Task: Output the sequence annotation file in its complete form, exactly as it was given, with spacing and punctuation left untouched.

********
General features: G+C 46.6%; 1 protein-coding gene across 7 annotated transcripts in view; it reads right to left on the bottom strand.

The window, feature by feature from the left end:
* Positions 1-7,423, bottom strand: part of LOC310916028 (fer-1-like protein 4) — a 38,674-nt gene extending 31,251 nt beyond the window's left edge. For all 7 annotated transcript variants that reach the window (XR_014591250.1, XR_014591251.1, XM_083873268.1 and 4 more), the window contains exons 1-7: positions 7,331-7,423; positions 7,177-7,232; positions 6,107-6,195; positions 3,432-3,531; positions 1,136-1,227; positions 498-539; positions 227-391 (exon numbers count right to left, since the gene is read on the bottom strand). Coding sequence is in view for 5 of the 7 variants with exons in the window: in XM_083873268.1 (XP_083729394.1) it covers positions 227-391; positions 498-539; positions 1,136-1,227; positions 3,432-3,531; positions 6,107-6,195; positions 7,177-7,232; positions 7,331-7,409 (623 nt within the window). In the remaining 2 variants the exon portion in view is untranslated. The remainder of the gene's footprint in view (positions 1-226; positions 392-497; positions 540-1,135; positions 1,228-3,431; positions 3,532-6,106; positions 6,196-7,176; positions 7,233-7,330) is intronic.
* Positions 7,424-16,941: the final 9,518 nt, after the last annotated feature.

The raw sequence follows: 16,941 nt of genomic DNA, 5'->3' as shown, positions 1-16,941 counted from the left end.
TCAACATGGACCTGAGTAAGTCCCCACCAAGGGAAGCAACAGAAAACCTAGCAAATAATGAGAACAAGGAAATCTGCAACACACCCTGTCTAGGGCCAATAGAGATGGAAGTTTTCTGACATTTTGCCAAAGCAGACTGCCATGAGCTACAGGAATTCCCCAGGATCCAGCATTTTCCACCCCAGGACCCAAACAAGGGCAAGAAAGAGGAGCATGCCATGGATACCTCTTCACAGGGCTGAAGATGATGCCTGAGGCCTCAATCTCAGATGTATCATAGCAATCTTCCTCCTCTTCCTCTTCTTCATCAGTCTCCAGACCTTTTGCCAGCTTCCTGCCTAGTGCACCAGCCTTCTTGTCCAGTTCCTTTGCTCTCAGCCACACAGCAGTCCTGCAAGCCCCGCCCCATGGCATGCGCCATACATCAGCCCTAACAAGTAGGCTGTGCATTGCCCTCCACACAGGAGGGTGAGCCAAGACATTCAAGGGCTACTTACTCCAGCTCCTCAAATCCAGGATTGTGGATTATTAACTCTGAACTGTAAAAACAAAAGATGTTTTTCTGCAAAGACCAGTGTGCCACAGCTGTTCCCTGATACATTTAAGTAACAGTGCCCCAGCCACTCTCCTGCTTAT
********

General features: G+C 46.6%; 1 protein-coding gene across 7 annotated transcripts in view; it reads right to left on the bottom strand.

The window, feature by feature from the left end:
* Positions 1-7,423, bottom strand: part of LOC310916028 (fer-1-like protein 4) — a 38,674-nt gene extending 31,251 nt beyond the window's left edge. For all 7 annotated transcript variants that reach the window (XR_014591250.1, XR_014591251.1, XM_083873268.1 and 4 more), the window contains exons 1-7: positions 7,331-7,423; positions 7,177-7,232; positions 6,107-6,195; positions 3,432-3,531; positions 1,136-1,227; positions 498-539; positions 227-391 (exon numbers count right to left, since the gene is read on the bottom strand). Coding sequence is in view for 5 of the 7 variants with exons in the window: in XM_083873268.1 (XP_083729394.1) it covers positions 227-391; positions 498-539; positions 1,136-1,227; positions 3,432-3,531; positions 6,107-6,195; positions 7,177-7,232; positions 7,331-7,409 (623 nt within the window). In the remaining 2 variants the exon portion in view is untranslated. The remainder of the gene's footprint in view (positions 1-226; positions 392-497; positions 540-1,135; positions 1,228-3,431; positions 3,532-6,106; positions 6,196-7,176; positions 7,233-7,330) is intronic.
* Positions 7,424-16,941: the final 9,518 nt, after the last annotated feature.

The raw sequence follows: 16,941 nt of genomic DNA, 5'->3' as shown, positions 1-16,941 counted from the left end.
TCAACATGGACCTGAGTAAGTCCCCACCAAGGGAAGCAACAGAAAACCTAGCAAATAATGAGAACAAGGAAATCTGCAACACACCCTGTCTAGGGCCAATAGAGATGGAAGTTTTCTGACATTTTGCCAAAGCAGACTGCCATGAGCTACAGGAATTCCCCAGGATCCAGCATTTTCCACCCCAGGACCCAAACAAGGGCAAGAAAGAGGAGCATGCCATGGATACCTCTTCACAGGGCTGAAGATGATGCCTGAGGCCTCAATCTCAGATGTATCATAGCAATCTTCCTCCTCTTCCTCTTCTTCATCAGTCTCCAGACCTTTTGCCAGCTTCCTGCCTAGTGCACCAGCCTTCTTGTCCAGTTCCTTTGCTCTCAGCCACACAGCAGTCCTGCAAGCCCCGCCCCATGGCATGCGCCATACATCAGCCCTAACAAGTAGGCTGTGCATTGCCCTCCACACAGGAGGGTGAGCCAAGACATTCAAGGGCTACTTACTCCAGCTCCTCAAATCCAGGATTGTGGATTATTAACTCTGAACTGTAAAAACAAAAGATGTTTTTCTGCAAAGACCAGTGTGCCACAGCTGTTCCCTGATACATTTAAGTAACAGTGCCCCAGCCACTCTCCTGCTTAT